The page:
This advice was out of line
By David Lewis
Editor & Publisher
The city of Pilot Point needs good people to serve on its advisory boards.
What it doesnÕt need is board members overstepping their bounds.
Earlier this month, two members of the Economic Development Corp. (EDC) appeared before the Planning and Zoning Commission and encouraged P&Z members to table proposed design standards for U.S. 377 and Washington Street. The P&Z commissioners did so.
Robert Wright passed along the EDCÕs recommendation to wait until a consultant hired by EDC makes her recommendations on design standards, which then could be incorporated in the amendment. That was good advice: Since the EDC is spending $25,000 on this consultant, P&Z might as well wait to hear what she has to say.
But then Joyce Duesman, the EDCÕs vice president, went a step further. She encouraged P&Z to table the standards until after the May 10 City Council election. She told P&Z commissioners that the present council likely would reject the standards, implying that the new council would be more open to approving them.
The design standards in question would amend the zoning ordinance to outlaw metal buildings in business areas and require masonry facades on new commercial buildings. The proposed amendment also includes several other requirements, all aimed at improving the appearance of Pilot PointÕs commercial zones over time.
P&Z began work on the design standards last year. Part of its review was to send the proposed standards to the EDC for a recommendation. The result was a set of standards that was fairly stringent but consistent with other cities in our area.
In October, P&Z held a public hearing on the final proposal. Nobody attended the hearing, so the P&Z voted to recommend adoption of the standards to the council. The council responded by tabling the matter and instructing the city staff to personally meet with business owners who might be affected.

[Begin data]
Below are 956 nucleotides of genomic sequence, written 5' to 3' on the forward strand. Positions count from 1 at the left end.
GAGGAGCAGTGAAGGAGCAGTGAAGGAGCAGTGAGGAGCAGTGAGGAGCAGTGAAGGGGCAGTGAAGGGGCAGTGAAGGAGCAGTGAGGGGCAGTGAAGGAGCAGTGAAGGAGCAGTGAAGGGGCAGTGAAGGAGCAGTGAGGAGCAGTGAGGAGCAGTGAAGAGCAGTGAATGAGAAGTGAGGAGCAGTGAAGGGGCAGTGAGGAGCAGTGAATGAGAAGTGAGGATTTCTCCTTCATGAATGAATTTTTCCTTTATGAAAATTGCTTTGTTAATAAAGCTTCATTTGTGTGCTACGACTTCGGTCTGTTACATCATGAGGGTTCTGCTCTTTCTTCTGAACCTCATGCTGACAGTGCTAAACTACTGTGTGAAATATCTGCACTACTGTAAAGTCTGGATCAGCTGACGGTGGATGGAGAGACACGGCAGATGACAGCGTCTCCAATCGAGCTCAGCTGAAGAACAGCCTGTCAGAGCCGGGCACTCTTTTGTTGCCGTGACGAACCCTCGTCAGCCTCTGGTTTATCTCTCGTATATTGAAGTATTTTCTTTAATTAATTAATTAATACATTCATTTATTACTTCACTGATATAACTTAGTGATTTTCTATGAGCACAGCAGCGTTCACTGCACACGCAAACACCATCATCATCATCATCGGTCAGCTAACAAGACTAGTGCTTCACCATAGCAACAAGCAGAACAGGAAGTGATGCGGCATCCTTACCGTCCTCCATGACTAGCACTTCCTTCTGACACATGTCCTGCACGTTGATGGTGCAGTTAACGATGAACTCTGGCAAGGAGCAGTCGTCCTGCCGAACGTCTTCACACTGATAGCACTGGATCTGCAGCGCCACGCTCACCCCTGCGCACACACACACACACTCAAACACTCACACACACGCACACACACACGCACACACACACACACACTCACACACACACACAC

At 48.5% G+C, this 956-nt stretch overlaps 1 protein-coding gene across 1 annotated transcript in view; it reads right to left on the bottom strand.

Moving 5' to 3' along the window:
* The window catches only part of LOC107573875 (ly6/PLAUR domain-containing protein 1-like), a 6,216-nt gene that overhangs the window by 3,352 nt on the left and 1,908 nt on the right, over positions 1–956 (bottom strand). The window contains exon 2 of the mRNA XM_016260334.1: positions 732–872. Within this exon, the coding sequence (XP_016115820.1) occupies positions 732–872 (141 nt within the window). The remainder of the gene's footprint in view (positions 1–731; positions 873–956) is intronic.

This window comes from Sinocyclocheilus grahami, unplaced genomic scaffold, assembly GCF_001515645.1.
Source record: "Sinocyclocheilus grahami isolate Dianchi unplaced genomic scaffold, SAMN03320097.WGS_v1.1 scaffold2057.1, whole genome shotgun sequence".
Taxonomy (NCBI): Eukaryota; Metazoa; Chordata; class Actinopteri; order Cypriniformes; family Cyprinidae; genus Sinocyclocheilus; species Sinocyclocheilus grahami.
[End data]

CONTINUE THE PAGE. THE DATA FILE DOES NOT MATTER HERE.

Scott Ingalls, the cityÕs development services director, presented a watered-down version of the amendment to EDC on April 1 and P&Z on April 7. Wright also reported EDCÕs recommendation during the P&Z meeting.
Whether or not P&Z tabled the proposal because it thought it would get a better hearing from the next council wasnÕt clear. However, Duesman was out of line in encouraging the issue to be tabled for political reasons.
Like every other city board, the EDC and P&Z both have only advisory responsibilities. The final decision on everything falls to the council. ItÕs hard work, and council members donÕt need members of their advisory boards throwing a wrench in the works for political reasons.
This is not to discount the role of the city boards. I disagreed with the councilÕs decision to have city staff meet personally with business owners about the proposal. Mayor Pete Hollar and I had a couple of robust discussions about it, and as is usually the case when I get into a debate with the mayor, he didnÕt budge.
But neither did I. P&Z went through its due diligence to get the proposed standards to the council. The hearing was held a few days after The Post-Signal published a front-page story about it. Every business owner in Pilot Point could have come to the hearing and expressed an opinion on the standards. None did.
People who serve on city boards deserve to have their input valued by the council. That doesnÕt mean the council has to agree, but it should give full weight to what its own city boards recommend. After all, why would anyone want to serve on a board if the council wonÕt listen?
The original design standards made sense to me, and watering them down to satisfy a few people rubs me the wrong way — but not quite as much as an appointed board member injecting politics into public service.
David Lewis is editor and publisher of The Post-Signal. He welcomes comments at firstname.lastname@example.org.